Use Case Modelling

Publicado el jueves, 4 de agosto de 2011

Use Case Modelling
By Kurt Bittner and Ian Spence

A classic, first published in 2003, and still worth reading. Even though 8 years seems like a long time in technology, for the basic processes it is still up to date. At the same time this is a difficult book to review.

On the one hand it is an excellent overview of the process requirement definition in organizations following a RUP-made-to-measure process*. The book covers the full requirement definition and documentation process, and describes it well. And I know more than one company that follows this method almost to the letter. So there is no way around it if you want to check whether you are up to speed, or need to prepare for a new assignment and want to make sure that you work according to a consistent process.

But on the other hand it is an utterly boring read, even if you are deeply into the topic. It is the kind of book that is put on the compulsory reading lists at schools and universities seemingly to test the stamina and resilience of the students. If you manage to read through the whole text and reproduce some of the highlights you pass the test. There are two reasons I see why it is hard to get through. On the one hand the writing style, and on the other the order in which the chapters are presented.

The authors use a technical prose usually reserved for scholarly papers where this  helps to publish across language barriers. But for this book regular use of verbs like “to elicit” and sentences like “Functional Requirements are those actions that a system must be able to perform, without taking physical constraints into consideration” or “Non-functional requirements are best described using declarative requirements”, just take out the fun of the subject matter.

Many non-native, non-technical readers will get lost very regularly in the text. And if your manager started out as a major in arts… well just land the message gently and verbally, and use the book to point out the pictures. The downside is of course that very few managers outside of the IT domain will be able to read this and enjoy it. Even if they go from cover from cover, it will be difficult to expect them to have assimilated the process after putting down the book. I could imagine a manager thinking “if this is what documentation is about, then spare me the effort and expense”**. And of course, we want the opposite response.

The book starts by explaining and fine tuning the definitions of Use Cases and Use Case Modeling. And this is a pity, because they miss the chance to follow the sequence of the actual process they describe, which would have improved the accessibility of the book. If I bring the synopsis of the book in the order in which we carry out the steps, it would read like this:

1. Establish the vision and engage the stakeholders
Make sure you have all the stakeholders included in the project, and then work your way through documenting their expectation in their own language first. The description of the way you can do this through workshops is detailed (almost down to the brown paper and markers) and accurate. And if you have not done this before, then this book really is a good place to start. The best way to be effective during  requirement gatherings is to bring a good selection of engaged stakeholders together  in a confined space.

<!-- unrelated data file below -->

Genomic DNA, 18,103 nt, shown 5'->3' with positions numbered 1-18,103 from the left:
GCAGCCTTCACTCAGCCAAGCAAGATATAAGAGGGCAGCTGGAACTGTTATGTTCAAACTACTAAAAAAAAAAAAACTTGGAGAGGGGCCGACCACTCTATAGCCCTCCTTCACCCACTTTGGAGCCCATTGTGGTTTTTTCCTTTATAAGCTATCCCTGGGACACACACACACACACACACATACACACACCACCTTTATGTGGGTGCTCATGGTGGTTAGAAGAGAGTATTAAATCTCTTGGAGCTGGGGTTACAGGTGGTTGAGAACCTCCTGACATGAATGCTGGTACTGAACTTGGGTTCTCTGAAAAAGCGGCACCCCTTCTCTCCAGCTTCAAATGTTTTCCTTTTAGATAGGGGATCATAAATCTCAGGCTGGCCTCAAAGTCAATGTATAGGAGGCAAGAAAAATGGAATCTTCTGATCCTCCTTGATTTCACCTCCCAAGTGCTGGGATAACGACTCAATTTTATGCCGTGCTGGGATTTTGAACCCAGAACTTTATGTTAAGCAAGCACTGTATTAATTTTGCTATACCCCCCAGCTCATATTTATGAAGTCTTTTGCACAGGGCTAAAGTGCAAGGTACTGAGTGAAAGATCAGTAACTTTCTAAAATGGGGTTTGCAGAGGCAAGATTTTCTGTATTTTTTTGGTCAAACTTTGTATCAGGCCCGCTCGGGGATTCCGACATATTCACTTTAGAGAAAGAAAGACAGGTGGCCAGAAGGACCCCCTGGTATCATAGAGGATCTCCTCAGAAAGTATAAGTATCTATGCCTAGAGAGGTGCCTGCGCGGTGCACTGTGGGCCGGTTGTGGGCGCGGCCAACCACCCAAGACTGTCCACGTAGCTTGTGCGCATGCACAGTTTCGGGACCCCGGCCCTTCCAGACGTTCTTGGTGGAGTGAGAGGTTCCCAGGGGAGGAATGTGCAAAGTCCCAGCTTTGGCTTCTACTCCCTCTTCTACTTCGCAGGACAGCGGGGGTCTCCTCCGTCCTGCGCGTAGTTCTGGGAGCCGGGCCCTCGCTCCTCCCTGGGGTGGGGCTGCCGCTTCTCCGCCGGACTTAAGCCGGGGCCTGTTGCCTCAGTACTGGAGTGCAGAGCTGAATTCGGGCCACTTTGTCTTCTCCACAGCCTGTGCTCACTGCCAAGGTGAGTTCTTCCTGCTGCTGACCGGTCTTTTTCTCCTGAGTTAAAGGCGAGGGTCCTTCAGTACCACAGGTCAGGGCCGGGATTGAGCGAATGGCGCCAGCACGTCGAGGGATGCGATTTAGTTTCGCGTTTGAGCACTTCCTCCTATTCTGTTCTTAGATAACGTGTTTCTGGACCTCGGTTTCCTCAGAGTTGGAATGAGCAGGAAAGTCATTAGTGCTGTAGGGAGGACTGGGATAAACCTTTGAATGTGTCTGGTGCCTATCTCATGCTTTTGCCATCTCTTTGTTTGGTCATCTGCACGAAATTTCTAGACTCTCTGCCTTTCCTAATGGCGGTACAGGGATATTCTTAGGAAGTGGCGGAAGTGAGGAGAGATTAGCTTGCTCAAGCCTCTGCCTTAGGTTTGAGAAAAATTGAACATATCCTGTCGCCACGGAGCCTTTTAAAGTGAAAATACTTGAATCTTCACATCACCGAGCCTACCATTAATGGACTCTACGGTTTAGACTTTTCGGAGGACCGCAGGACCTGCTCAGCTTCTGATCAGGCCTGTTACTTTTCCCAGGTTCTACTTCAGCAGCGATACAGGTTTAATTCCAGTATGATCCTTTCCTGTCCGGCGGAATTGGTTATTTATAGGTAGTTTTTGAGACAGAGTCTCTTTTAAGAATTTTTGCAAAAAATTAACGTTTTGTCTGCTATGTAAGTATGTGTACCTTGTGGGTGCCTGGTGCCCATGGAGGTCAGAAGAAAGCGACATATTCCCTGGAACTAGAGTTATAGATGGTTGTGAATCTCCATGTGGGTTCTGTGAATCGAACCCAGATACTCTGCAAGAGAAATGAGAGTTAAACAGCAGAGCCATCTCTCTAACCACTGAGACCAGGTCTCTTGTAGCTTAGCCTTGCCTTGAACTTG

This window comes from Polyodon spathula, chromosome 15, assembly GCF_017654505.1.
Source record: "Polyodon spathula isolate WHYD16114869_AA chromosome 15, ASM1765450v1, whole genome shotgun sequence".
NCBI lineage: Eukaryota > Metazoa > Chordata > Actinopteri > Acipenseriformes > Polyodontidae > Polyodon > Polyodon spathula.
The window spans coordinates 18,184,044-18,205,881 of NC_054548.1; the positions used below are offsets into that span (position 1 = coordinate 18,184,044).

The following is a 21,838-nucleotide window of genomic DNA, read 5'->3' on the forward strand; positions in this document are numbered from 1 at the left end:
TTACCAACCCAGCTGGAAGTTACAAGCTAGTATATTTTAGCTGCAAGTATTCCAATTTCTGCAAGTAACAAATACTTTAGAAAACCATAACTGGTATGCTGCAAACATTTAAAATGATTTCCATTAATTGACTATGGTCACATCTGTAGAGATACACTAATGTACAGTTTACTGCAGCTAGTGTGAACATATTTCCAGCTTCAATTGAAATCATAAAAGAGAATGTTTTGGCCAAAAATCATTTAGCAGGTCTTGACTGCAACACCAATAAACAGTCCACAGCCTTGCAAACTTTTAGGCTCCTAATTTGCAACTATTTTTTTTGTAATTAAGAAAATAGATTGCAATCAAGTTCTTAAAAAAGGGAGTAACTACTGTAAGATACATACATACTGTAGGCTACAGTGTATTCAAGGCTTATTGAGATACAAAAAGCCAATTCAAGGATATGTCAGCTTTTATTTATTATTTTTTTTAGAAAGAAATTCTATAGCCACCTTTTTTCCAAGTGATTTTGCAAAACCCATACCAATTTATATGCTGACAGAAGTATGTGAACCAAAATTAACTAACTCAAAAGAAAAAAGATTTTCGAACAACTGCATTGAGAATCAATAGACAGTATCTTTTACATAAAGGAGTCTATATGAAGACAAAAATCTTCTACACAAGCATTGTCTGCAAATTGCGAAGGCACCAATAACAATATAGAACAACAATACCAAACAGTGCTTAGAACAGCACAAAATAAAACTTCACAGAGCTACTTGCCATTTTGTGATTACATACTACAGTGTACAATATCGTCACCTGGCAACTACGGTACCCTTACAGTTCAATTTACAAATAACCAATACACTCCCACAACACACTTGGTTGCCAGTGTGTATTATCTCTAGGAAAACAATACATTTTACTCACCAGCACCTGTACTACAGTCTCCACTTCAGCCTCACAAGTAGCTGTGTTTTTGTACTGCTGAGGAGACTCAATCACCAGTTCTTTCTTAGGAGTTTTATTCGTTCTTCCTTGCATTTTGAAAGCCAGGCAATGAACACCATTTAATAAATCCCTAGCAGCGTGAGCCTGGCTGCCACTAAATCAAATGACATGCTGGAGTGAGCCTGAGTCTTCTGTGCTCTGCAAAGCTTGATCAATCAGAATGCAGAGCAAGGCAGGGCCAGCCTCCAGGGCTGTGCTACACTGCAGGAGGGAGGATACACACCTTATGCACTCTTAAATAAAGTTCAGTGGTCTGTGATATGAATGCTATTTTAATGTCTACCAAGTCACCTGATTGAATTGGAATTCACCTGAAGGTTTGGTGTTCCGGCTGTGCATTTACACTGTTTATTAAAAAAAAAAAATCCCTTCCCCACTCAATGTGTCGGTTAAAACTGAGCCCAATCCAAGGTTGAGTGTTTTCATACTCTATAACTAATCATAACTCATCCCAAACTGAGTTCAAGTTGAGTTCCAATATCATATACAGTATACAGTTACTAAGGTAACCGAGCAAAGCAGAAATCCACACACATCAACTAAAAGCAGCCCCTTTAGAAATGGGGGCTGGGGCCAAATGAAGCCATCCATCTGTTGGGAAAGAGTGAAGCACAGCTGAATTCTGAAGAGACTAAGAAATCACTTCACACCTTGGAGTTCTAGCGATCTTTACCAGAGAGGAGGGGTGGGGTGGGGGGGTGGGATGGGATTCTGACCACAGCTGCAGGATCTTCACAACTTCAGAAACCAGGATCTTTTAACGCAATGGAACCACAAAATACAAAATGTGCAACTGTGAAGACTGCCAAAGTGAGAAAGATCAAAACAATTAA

2. Find Actors and Use cases and document them
Based on your records of stakeholder workshop and interviews, boil the requirements down to actors and use cases that can be reviewed by the same stakeholders _and_ offer a workable description of the system-to-be for the developers. This is the bridge between technology and business that needs to be established so that expectations are managed on both sides of the divide.

3. Repeat the above until the system is clear and the documents are agreed on by the project owners through a transparent reviewing process. And in practice this often means that we need to watch our language, lest it becomes too technical or too reliant on whatever department lingo the stakeholders have developed internally for someone not involved in the project to read.

Ordering the chapters along these lines would have made the entry level for the the book more general, and I would rather have a reference book to recommend for a new project leader that they might not finish, than one where they are unlikely to get past the first chapter.

My guess is that despite the ubiquitous nature of this process in organizations, there is still room for a definitive, truly accessible and well written book on requirement definition. There are too many misunderstandings and overrated expectations of the Rational method which are unnecessary. And very much the same goes for alternatives like Agile. A thorough revision and copy edit of this book might fill this gap. Until then this will continue to be a must-read, and a must-suffer-through for information analysts, IT managers and people interested in the wonderful process that is requirements gathering.

The strength of this book is that the authors take out some of the key aspects of the Rational method and advise you to perform them well and efficiently, without  holier-than-thou adherence to methodology.

*RUP is the Rational Unified Process for software development, which is almost ubiquitous in larger organizations.

**He or she arguably might have a point, as RUP is usually made to measure because of the risk of documentation overload (just google RUP vs Agile), but that is not subject of the book or this review.